It’s around this time of year I get all nostalgic for videogames I got as Xmas presents: Age of Empires, Baldur’s Gate 2… Mount & Blade Warband. Actually, I didn’t get that one as a present, so I’m not sure where the association comes from. But I’m also reminded of where I was this time last year, and it seems like every year it gets more unbelievable how little I’ve progressed.
This time last year, I was attempting NaNoWriMo again in order to finish the sequel (or one of them) to Cloudgazer. In it, there’s a scene where we get a look into the past of the main character Kiy, shortly after he became separated from his little sister Julene. There is this one scene where a young Kiy is bracing himself for the harsh reality that it may take him as long as a year to find her, as unbearable as that sounds. Those who read the first book (and the start of this one) know however, that Kiy will still be looking for her some 11 years later. I can sympathise with Kiy here, as I feel this is how so many of my project timescales go when I think back to the aspirations of my younger self.
Okay, so “failed” isn’t the most constructive word to use, but I am feeling somewhat masochistic and in need of a stern talking to. This has been a difficult year for me, but I feel I’ve been making a few too many excuses. I’ve been made redundant, headed out onto the hostile airless moon that is Self-Employment, and I published my first book; which nobody knows about and I’m struggling to figure out how to make people know about it. But I am free; what more do I need?
I thought that with my workday effectively under my control, I’d be able to negotiate with myself to get the necessary time I need to write 1,667 words a day (or sixteen-and-a-half centiwords, as I have started to think of it). Problem is, that amount of time with me is a bit long, it would seem. Something like 4-5 hours, most days. Which makes the challenge at best a 150-hour commitment that earns me exactly zero toward my monthly deficit of bills.
I’m missing out on the fun of NaNoWriMo again this year. It’s hard to keep writing, sometimes. I find it all too easy to just want everything to be perfect and never let it out. But you have to keep writing. Because the alternative is stopping. That sounds obvious, but it’s something I have to remind myself from time to time. Keep on writing, even if everyone seems to disagree with you. Keep on writing, even if you think nothing will become of it.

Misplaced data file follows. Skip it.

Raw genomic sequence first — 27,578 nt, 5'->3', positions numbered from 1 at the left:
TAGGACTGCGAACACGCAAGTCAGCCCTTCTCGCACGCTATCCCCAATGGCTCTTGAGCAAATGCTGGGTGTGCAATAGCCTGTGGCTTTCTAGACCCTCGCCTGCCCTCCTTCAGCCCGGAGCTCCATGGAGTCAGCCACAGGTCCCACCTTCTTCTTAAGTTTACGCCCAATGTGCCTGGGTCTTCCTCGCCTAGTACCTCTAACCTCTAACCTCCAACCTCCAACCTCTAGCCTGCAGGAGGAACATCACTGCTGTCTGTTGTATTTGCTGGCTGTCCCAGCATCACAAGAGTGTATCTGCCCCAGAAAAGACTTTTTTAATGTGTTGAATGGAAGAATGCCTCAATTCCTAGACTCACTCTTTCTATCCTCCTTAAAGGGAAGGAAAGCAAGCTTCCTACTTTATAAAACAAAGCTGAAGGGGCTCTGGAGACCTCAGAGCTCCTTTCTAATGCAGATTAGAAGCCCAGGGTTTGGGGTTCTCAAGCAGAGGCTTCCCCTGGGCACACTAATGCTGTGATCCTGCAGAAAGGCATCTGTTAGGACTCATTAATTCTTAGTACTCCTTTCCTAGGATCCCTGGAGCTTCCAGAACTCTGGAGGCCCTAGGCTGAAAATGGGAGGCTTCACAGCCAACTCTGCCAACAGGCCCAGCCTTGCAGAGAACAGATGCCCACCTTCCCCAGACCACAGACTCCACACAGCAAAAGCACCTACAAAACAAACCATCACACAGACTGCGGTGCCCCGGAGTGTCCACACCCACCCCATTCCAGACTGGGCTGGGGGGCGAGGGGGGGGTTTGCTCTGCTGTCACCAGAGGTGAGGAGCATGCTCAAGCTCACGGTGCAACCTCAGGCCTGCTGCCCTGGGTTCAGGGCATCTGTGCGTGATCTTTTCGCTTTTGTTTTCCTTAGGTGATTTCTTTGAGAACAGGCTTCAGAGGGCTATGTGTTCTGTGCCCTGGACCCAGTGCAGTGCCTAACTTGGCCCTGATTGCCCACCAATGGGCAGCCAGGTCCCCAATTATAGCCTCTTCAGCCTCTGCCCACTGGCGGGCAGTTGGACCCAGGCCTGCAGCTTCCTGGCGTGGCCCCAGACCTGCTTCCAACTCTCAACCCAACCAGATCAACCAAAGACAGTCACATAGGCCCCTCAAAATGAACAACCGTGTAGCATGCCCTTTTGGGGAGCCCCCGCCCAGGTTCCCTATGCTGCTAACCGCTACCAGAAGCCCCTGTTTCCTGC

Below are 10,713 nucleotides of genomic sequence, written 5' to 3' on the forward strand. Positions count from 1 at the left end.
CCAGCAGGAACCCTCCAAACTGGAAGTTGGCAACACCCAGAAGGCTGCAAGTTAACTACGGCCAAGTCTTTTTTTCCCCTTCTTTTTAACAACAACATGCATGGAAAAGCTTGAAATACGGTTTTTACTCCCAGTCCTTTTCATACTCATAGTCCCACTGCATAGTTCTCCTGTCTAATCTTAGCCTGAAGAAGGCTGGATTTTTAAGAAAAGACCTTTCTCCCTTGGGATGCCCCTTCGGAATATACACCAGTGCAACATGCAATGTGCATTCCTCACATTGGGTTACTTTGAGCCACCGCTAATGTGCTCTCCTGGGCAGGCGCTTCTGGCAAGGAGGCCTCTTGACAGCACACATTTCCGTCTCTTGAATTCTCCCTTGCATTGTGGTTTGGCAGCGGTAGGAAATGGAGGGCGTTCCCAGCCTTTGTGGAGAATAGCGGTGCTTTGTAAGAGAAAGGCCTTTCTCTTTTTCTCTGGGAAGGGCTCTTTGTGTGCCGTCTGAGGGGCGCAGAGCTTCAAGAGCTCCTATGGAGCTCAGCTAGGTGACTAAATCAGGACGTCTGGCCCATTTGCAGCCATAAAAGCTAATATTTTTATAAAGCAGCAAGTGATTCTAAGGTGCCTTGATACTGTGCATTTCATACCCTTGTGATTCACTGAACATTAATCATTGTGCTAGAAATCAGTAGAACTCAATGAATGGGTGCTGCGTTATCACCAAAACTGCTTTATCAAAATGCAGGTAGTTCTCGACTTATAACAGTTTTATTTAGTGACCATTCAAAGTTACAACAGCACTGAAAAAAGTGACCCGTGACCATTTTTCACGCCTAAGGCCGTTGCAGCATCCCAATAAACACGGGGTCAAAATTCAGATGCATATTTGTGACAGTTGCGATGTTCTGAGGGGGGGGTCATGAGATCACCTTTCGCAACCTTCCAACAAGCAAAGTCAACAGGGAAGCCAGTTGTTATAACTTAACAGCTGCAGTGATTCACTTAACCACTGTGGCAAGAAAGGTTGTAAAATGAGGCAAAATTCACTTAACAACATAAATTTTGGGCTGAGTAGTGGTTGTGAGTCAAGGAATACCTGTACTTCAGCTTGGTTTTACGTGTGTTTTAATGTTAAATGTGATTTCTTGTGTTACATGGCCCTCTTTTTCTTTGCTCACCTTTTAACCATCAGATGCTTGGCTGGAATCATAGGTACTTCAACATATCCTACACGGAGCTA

Here’s a toast to anyone too busy trying to finish something to start something new this month.
So now that it’s November, where have all my travel blog entries gone? Well, in short, I decided to do NaNoWriMo. Thus a large portion of my writing juice has been taken up by working on my novel Chronozone Zero; a book that’s been in progress for oh so many years. Anyone familiar with NaNoWriMo would rightly point out that this is cheating. This is true, but I really fancied doing NaNo and the last thing I need is to start another novel. I am also not keen on imposing yet another foolish dare on my long-suffering Lucy while we are meant to be exploring the great Down Under. The upshot of it all will be that I shall (hopefully) finish a book I have wanted to finish for some time (and Lucy, having read the preview, is also impatient for).
On a similar subject, I finally finished the 3rd draft of Cloudgazer just in time to be free for November. Lucy completed reading it last night ( in two days, no less! She’s posessed of a reading prowess that I cannot begin to comprehend). I will be doing another short edit some time soon, before seeking out a wider proof read audience.
In the meantime, stay tuned for more posts on Oz, I promise to do another in the next day or two!
Last November, I completed National Novel Writing Month by reaching 50,000 words on my fantasy-scifi adventure “Cloudgazer”. To say I was pleased is an understatement; to say I spent most of December 1st with a big grin on my face would be more accurate. Finally, I felt as though I had something complete, something to be proud of.
A colleague of mine was also a ‘Wrimo’, and completed ’09 successfully. When I asked him how it went, I was somewhat startled when he declared he was going to have to just bin it and rewrite the whole thing. Surely, I thought, that is some sort of kneejerk reaction that should be resisted. There must be something of merit in there. I knew mine certainly had.
And yet, when I got stuck into my editing over the past four weeks, I started to see why one might draw such a conclusion. I love what I have written. There’s parts that shine, snippets of dialogue and lines of prose that I might even go as far as to say are brilliance. But it’s awkward, terribly so. There is a lot that doesn’t make sense or doesn’t fit, and I have considered that their only fix may lie in a fundamental re-writing of the background history, and by extension, the entire plot.
But I’ve been warned about this sort of thing, and I’m prepared. When editing, it is a little like tidying up. You usually have to mess things up worse before they become neat again. In an ideal world, I would be concentrating on this, but at the moment that simply isn’t possible. Too much to do. But interesting things to follow soon.